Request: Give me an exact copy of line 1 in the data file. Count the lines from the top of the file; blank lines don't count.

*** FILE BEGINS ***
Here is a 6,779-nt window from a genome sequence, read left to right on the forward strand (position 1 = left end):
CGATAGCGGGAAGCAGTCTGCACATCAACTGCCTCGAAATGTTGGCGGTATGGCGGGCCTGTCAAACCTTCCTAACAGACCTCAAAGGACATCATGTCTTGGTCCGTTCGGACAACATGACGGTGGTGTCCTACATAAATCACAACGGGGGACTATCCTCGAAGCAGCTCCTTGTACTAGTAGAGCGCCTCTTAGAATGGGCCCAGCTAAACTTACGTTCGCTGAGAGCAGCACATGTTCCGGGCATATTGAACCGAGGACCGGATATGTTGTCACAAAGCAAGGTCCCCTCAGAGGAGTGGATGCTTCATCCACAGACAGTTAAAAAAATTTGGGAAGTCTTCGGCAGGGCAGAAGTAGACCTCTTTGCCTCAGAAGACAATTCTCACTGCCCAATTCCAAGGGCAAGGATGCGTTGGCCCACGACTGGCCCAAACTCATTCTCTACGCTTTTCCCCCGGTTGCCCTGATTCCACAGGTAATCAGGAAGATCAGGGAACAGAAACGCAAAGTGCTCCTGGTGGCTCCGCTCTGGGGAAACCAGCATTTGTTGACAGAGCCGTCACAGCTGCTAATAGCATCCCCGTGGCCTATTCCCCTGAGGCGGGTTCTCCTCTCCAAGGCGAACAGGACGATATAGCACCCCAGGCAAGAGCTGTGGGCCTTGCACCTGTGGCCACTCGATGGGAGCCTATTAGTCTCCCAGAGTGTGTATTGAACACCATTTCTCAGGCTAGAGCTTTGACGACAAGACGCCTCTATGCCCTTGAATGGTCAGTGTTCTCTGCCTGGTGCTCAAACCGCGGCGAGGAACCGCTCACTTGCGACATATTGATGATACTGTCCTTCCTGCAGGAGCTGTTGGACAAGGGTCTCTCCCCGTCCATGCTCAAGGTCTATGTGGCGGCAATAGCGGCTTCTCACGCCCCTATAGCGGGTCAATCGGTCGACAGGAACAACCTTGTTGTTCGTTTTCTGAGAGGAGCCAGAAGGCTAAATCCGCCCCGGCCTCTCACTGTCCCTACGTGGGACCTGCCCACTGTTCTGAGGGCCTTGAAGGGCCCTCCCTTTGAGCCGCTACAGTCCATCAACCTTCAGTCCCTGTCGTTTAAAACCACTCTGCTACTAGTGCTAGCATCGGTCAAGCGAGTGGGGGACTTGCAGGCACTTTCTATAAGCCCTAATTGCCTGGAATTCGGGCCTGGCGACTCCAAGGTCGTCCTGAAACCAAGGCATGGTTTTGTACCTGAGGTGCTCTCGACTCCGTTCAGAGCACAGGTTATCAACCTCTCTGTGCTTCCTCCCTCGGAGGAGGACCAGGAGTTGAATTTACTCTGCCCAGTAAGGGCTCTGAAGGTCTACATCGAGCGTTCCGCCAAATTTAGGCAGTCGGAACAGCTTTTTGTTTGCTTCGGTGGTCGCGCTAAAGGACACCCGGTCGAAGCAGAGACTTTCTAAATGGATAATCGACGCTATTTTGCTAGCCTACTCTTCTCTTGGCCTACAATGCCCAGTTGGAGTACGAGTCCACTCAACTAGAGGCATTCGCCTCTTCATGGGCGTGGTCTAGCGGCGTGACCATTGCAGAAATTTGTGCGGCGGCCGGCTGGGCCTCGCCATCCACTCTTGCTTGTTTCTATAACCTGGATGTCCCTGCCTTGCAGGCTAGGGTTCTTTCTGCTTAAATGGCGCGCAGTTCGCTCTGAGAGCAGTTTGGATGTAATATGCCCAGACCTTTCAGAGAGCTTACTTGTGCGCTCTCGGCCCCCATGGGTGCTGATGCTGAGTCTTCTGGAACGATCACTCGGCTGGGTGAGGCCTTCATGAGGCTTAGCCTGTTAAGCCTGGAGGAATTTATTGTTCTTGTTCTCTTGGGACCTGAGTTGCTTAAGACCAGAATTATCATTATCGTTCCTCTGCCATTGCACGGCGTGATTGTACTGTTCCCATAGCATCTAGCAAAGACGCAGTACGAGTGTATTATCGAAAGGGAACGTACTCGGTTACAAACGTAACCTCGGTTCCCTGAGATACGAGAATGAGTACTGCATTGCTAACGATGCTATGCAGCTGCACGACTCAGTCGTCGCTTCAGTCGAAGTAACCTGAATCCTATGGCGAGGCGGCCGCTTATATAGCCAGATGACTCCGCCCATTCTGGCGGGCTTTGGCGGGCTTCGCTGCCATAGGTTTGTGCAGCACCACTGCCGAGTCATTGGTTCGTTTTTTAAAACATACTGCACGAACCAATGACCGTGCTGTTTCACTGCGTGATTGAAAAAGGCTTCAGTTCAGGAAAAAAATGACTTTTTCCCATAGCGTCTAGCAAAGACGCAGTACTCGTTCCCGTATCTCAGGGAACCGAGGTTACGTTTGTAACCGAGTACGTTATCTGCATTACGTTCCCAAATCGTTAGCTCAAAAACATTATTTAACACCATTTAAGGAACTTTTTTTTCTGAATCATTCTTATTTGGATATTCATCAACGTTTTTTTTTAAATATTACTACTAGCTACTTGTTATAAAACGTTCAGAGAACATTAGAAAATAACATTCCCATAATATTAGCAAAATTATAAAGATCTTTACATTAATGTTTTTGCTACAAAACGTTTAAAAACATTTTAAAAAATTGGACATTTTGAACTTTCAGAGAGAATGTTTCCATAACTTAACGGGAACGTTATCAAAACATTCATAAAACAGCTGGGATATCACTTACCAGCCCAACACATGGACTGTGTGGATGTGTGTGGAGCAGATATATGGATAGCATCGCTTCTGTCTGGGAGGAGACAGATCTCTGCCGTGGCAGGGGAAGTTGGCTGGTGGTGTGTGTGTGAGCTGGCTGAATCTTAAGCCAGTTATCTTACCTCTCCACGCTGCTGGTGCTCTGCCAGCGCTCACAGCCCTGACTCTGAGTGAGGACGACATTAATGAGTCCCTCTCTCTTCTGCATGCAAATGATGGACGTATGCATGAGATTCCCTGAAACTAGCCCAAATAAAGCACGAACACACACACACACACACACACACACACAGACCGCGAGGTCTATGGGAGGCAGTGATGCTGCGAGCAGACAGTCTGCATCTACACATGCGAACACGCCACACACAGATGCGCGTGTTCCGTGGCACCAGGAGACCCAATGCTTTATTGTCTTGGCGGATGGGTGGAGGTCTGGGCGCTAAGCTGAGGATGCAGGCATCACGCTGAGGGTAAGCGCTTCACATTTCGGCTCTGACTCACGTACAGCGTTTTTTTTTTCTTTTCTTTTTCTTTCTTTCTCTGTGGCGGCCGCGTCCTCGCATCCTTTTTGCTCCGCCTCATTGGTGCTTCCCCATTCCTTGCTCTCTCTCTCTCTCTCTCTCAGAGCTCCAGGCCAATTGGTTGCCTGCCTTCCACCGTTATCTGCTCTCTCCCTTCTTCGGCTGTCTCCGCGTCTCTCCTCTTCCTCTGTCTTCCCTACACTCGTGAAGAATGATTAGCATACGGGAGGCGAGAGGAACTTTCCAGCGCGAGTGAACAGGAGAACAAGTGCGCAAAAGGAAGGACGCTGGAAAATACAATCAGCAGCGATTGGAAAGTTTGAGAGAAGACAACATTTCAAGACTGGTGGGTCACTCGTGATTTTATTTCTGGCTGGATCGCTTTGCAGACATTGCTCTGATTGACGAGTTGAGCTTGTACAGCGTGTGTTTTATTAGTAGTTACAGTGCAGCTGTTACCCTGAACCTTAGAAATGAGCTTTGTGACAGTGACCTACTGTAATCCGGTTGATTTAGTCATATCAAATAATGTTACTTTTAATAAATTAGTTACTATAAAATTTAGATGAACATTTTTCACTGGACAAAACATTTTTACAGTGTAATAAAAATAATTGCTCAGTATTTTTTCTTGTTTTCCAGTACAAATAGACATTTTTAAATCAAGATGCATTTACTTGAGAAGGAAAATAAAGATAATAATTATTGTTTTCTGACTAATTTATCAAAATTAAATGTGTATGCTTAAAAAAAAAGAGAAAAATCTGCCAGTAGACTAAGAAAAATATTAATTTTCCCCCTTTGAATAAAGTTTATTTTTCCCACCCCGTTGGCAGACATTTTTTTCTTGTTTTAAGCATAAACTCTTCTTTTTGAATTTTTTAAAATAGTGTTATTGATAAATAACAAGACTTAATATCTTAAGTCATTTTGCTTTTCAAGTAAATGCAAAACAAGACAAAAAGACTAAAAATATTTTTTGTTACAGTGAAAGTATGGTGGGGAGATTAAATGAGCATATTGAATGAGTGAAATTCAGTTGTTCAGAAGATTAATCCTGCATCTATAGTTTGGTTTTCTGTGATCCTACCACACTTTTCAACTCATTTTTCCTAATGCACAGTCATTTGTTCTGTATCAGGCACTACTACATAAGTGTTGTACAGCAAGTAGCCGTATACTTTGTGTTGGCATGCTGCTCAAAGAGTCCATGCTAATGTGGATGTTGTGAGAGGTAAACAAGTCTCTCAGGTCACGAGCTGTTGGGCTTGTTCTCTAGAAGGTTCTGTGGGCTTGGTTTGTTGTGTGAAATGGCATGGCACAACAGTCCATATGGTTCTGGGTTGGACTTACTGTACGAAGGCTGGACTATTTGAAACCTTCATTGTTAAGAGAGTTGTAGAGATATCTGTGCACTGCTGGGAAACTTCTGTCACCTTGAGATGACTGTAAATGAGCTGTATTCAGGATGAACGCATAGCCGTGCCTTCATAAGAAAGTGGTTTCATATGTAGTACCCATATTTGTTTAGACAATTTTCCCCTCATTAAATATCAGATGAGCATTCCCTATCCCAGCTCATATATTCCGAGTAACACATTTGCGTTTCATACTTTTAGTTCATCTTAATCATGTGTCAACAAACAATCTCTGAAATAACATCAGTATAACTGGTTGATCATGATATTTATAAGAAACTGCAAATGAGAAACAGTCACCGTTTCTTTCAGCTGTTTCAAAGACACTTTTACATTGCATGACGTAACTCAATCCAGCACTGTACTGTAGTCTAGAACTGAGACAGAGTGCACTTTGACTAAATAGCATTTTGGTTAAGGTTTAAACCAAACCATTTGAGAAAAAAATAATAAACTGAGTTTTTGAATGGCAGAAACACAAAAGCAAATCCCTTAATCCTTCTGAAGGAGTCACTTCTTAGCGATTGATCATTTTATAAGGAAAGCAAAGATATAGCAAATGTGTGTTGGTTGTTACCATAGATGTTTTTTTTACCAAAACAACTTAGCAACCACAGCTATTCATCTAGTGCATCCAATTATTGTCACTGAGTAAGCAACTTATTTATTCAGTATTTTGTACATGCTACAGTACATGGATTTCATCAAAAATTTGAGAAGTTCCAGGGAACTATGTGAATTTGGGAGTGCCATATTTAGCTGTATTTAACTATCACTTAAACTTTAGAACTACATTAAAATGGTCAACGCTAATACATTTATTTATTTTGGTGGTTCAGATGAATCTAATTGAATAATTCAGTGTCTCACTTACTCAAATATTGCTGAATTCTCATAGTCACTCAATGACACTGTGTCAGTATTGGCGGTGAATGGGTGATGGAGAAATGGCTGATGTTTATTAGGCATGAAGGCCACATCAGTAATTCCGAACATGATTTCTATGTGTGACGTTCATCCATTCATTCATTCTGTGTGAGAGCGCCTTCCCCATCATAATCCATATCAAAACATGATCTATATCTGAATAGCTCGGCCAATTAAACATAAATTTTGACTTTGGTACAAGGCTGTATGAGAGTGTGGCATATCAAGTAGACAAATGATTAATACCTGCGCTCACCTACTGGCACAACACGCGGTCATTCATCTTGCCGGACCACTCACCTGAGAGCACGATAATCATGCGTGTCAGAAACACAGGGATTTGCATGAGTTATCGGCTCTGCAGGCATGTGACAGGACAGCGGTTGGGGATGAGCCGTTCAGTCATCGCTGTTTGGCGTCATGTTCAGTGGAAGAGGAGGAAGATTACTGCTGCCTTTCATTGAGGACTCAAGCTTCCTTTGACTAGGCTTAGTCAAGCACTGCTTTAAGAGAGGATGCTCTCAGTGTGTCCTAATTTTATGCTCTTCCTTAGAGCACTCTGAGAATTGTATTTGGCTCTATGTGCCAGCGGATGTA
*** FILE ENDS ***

Here is a 6,779-nt window from a genome sequence, read left to right on the forward strand (position 1 = left end):